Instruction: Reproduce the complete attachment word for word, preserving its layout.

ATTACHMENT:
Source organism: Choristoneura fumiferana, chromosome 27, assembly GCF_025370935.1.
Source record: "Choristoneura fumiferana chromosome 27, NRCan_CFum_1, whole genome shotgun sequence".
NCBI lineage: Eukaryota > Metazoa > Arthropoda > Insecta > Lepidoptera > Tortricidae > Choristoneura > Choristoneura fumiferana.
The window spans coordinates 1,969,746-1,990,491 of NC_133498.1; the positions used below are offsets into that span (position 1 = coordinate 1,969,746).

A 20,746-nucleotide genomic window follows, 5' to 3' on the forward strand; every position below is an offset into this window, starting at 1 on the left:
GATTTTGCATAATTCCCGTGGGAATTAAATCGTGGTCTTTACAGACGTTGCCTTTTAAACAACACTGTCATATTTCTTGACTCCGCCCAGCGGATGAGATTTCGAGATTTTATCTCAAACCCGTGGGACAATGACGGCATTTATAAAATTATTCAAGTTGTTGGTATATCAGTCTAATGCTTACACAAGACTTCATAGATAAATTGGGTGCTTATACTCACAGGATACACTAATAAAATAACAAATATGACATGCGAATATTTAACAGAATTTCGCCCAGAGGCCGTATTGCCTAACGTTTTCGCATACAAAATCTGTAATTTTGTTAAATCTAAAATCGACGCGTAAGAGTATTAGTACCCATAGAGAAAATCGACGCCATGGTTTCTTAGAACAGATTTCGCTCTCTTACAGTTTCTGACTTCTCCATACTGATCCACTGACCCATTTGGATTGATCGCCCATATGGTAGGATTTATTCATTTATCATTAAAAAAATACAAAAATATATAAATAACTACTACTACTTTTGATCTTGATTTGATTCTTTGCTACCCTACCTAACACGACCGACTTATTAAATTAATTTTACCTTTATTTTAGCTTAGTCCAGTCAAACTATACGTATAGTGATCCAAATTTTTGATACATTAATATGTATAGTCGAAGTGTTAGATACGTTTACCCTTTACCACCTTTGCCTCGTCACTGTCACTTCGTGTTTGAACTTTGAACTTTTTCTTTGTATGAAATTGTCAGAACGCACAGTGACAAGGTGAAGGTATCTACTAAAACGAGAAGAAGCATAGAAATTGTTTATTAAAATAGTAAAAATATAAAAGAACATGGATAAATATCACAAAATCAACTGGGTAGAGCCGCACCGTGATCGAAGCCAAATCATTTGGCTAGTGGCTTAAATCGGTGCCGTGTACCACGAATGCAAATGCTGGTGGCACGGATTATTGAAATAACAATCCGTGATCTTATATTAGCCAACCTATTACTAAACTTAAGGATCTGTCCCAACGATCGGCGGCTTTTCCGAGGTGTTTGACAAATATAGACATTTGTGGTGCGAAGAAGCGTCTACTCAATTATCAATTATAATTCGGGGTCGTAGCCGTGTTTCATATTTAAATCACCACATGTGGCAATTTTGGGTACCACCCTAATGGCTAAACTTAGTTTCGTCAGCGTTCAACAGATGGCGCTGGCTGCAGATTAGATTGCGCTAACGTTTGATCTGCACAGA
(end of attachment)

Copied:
Source organism: Choristoneura fumiferana, chromosome 27, assembly GCF_025370935.1.
Source record: "Choristoneura fumiferana chromosome 27, NRCan_CFum_1, whole genome shotgun sequence".
NCBI lineage: Eukaryota > Metazoa > Arthropoda > Insecta > Lepidoptera > Tortricidae > Choristoneura > Choristoneura fumiferana.
The window spans coordinates 1,969,746-1,990,491 of NC_133498.1; the positions used below are offsets into that span (position 1 = coordinate 1,969,746).

A 20,746-nucleotide genomic window follows, 5' to 3' on the forward strand; every position below is an offset into this window, starting at 1 on the left:
GATTTTGCATAATTCCCGTGGGAATTAAATCGTGGTCTTTACAGACGTTGCCTTTTAAACAACACTGTCATATTTCTTGACTCCGCCCAGCGGATGAGATTTCGAGATTTTATCTCAAACCCGTGGGACAATGACGGCATTTATAAAATTATTCAAGTTGTTGGTATATCAGTCTAATGCTTACACAAGACTTCATAGATAAATTGGGTGCTTATACTCACAGGATACACTAATAAAATAACAAATATGACATGCGAATATTTAACAGAATTTCGCCCAGAGGCCGTATTGCCTAACGTTTTCGCATACAAAATCTGTAATTTTGTTAAATCTAAAATCGACGCGTAAGAGTATTAGTACCCATAGAGAAAATCGACGCCATGGTTTCTTAGAACAGATTTCGCTCTCTTACAGTTTCTGACTTCTCCATACTGATCCACTGACCCATTTGGATTGATCGCCCATATGGTAGGATTTATTCATTTATCATTAAAAAAATACAAAAATATATAAATAACTACTACTACTTTTGATCTTGATTTGATTCTTTGCTACCCTACCTAACACGACCGACTTATTAAATTAATTTTACCTTTATTTTAGCTTAGTCCAGTCAAACTATACGTATAGTGATCCAAATTTTTGATACATTAATATGTATAGTCGAAGTGTTAGATACGTTTACCCTTTACCACCTTTGCCTCGTCACTGTCACTTCGTGTTTGAACTTTGAACTTTTTCTTTGTATGAAATTGTCAGAACGCACAGTGACAAGGTGAAGGTATCTACTAAAACGAGAAGAAGCATAGAAATTGTTTATTAAAATAGTAAAAATATAAAAGAACATGGATAAATATCACAAAATCAACTGGGTAGAGCCGCACCGTGATCGAAGCCAAATCATTTGGCTAGTGGCTTAAATCGGTGCCGTGTACCACGAATGCAAATGCTGGTGGCACGGATTATTGAAATAACAATCCGTGATCTTATATTAGCCAACCTATTACTAAACTTAAGGATCTGTCCCAACGATCGGCGGCTTTTCCGAGGTGTTTGACAAATATAGACATTTGTGGTGCGAAGAAGCGTCTACTCAATTATCAATTATAATTCGGGGTCGTAGCCGTGTTTCATATTTAAATCACCACATGTGGCAATTTTGGGTACCACCCTAATGGCTAAACTTAGTTTCGTCAGCGTTCAACAGATGGCGCTGGCTGCAGATTAGATTGCGCTAACGTTTGATCTGCACAGA